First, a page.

K-12 Census: Making the effort

As the battle over menu regulations wages on, schools continue to combat increased costs and food waste.

While the fight to address school nutrition standards and increase funding drags on in Washington, school foodservice directors are struggling to hold off challenges at home in their districts. To get an update on the scope of the issue, FoodService Director magazine enlisted market research firm (and sister company) Technomic to survey our readers for the 2016 K-12 Census.

Students’ needs are great, and the pressure to deliver higher-quality, better-for-you options is multiplying—and not only from regulators. More than half of school foodservice operators expect to increase the amount of locally sourced items on their menus in the next two years. Nearly half expect gluten-free items to rise, while the same number expect to do more scratch cooking.

That’s all while budgets continue to be squeezed by rising costs and greater food waste, the result of regulations that lawmakers continue to debate in Congress. Read on for our 2016 K-12 Census report, a current snapshot of what school operators are facing.

At a glance

72% of respondents say food waste has increased since implementing the fruit requirement at breakfast.

86% say their overall breakfast costs have gone up.

43% have seen their lunch participation rates go down this year, compared to last year.

58% find it extremely or very challenging meeting sodium reduction requirements.

Yet very few operators are dropping out of the National School Lunch Program.

In addition, many school FSDs are feeding students beyond the bell via catering, as well as after-school, supper or summer-feeding programs.


Who we surveyed

207 Number of school foodservice directors.

82% self-operated.

17% contract-managed.

1% partly self-operated and partly contract-managed.

26 Average number of schools in these districts.

49% Average percentage of students who qualify for free and/or reduced-price meals.

Pages

More From FoodService Director

Industry News & Opinion

Amherst-Pelham Regional School District in Amherst, Mass., is updating its lunch debt policy to no longer single out students, MassLive reports.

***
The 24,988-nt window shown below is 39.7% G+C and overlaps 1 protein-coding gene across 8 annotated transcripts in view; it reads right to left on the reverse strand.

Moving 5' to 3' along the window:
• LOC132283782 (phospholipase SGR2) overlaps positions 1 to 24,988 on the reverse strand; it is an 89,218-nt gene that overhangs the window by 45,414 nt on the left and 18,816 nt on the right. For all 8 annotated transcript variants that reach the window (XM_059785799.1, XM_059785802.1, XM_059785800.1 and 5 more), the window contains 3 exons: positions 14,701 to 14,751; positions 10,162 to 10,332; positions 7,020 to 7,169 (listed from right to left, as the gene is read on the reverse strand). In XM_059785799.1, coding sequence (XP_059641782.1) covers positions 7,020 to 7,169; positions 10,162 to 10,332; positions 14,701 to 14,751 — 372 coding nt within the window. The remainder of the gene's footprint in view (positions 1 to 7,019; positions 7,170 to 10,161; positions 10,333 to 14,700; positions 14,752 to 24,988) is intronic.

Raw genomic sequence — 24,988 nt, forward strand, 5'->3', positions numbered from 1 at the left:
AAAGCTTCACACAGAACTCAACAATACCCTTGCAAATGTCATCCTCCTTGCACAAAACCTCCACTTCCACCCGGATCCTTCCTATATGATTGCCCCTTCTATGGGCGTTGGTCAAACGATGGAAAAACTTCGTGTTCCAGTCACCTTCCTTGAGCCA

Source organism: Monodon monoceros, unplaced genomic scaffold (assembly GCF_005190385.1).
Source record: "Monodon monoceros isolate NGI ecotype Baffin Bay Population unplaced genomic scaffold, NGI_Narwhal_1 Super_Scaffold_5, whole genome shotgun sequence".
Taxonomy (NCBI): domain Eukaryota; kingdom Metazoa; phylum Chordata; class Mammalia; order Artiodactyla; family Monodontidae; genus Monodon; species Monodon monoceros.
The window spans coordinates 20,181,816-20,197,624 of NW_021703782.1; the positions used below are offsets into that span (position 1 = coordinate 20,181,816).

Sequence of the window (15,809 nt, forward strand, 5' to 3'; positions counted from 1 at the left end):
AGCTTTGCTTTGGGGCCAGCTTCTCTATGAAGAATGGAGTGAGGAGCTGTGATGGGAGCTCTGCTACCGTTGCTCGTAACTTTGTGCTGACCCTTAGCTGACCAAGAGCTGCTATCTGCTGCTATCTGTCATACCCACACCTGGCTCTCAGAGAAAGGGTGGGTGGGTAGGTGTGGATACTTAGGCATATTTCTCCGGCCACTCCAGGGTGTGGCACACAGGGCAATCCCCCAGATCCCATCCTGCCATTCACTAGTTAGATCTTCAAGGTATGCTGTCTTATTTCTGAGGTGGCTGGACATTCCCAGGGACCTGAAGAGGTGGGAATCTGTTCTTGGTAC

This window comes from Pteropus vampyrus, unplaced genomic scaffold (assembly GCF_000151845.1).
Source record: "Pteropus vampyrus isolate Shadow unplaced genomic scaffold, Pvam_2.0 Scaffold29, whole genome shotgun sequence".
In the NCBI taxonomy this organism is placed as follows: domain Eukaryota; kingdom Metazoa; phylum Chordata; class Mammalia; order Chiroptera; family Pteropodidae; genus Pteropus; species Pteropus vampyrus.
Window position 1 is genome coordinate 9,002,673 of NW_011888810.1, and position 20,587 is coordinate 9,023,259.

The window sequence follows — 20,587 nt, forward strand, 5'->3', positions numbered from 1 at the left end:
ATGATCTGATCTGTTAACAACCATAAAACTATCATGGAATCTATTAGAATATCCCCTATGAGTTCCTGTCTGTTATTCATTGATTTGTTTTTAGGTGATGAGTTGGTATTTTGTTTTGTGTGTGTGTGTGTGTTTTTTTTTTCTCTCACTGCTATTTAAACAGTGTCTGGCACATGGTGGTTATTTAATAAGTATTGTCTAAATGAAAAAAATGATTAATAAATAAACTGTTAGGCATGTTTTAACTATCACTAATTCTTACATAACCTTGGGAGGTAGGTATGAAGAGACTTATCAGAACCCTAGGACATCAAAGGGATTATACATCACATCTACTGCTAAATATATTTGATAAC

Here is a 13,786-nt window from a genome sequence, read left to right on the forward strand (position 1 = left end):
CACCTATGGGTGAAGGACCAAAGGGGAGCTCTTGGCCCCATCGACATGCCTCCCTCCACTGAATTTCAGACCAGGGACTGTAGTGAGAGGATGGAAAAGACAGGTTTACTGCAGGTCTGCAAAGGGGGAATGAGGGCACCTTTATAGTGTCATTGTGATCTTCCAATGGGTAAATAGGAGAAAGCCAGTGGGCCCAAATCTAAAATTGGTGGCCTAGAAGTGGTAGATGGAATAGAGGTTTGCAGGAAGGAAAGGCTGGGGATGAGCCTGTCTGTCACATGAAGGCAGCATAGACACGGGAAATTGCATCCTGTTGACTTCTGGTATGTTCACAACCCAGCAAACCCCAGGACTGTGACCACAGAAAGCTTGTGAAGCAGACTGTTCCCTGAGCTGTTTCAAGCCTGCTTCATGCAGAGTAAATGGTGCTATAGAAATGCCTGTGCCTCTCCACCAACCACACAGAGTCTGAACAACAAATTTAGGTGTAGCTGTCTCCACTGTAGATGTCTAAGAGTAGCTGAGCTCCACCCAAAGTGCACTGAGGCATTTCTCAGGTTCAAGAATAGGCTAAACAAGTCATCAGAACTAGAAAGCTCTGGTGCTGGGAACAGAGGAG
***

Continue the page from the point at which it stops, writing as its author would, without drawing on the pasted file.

Under the new policy, students with lunch debt will be given the same meals as their peers, regardless of how much they owe. School officials will also be communicating directly with parents of students who have accumulated debt instead of through the students themselves.

The updated policy comes just before U.S. school districts will be required to publicly list their lunch debt policies, per new USDA requirements starting July 1...

Menu Development
eureka

Since California’s state motto is “Eureka!” it seems fitting that a recent conversation with the director of hospitality at San Diego’s Palomar Health led to the biggest aha moment I’ve had in a long time.

I called Jim Metzger in late April with the purpose of discussing Palomar’s recent commitment to the goal of making 60% of its total menu plant-based by this summer. It seemed a lofty number, and I was curious how the public health system planned to get there.

But my personal eureka didn’t come while we were talking about how Palomar had cleaned up the impulse-buy zones...

Industry News & Opinion

Labeling foods with indulgent buzzwords such as “sweet sizzlin’” and “crispy” can lead consumers to make healthier food choices , according to a recent study out of Stanford University .

In the fall 2016 study, researchers labeled vegetables in one of the school’s dining halls using terms from four categories: basic, healthy restrictive, healthy positive or indulgent.

The green beans, for example, were listed as “green beans” for basic, “light ‘n’ low-carb green beans and shallots” for healthy restrictive, “healthy energy boosting green beans and shallots” for healthy...

Ideas and Innovation
sparkling water

Our carbonated soft drink sales at Earls.67 reflect a national trend; we’re continually down on carbonated soft drink sales by 8% to 9% on an annual basis,” says Cameron Bogue, beverage director at the contemporary-casual chain Earls Kitchen + Bar.

The issue with spa water

Many operators are intrigued with the offering, but they are learning that infused water can’t be offered at a cost to guests unless there is added value beyond cut-up fruit. Bogue says, “I was adamant that I didn’t want to charge for spa water.”

Agua fresca alternatives

At the original location of

...

FSD Resources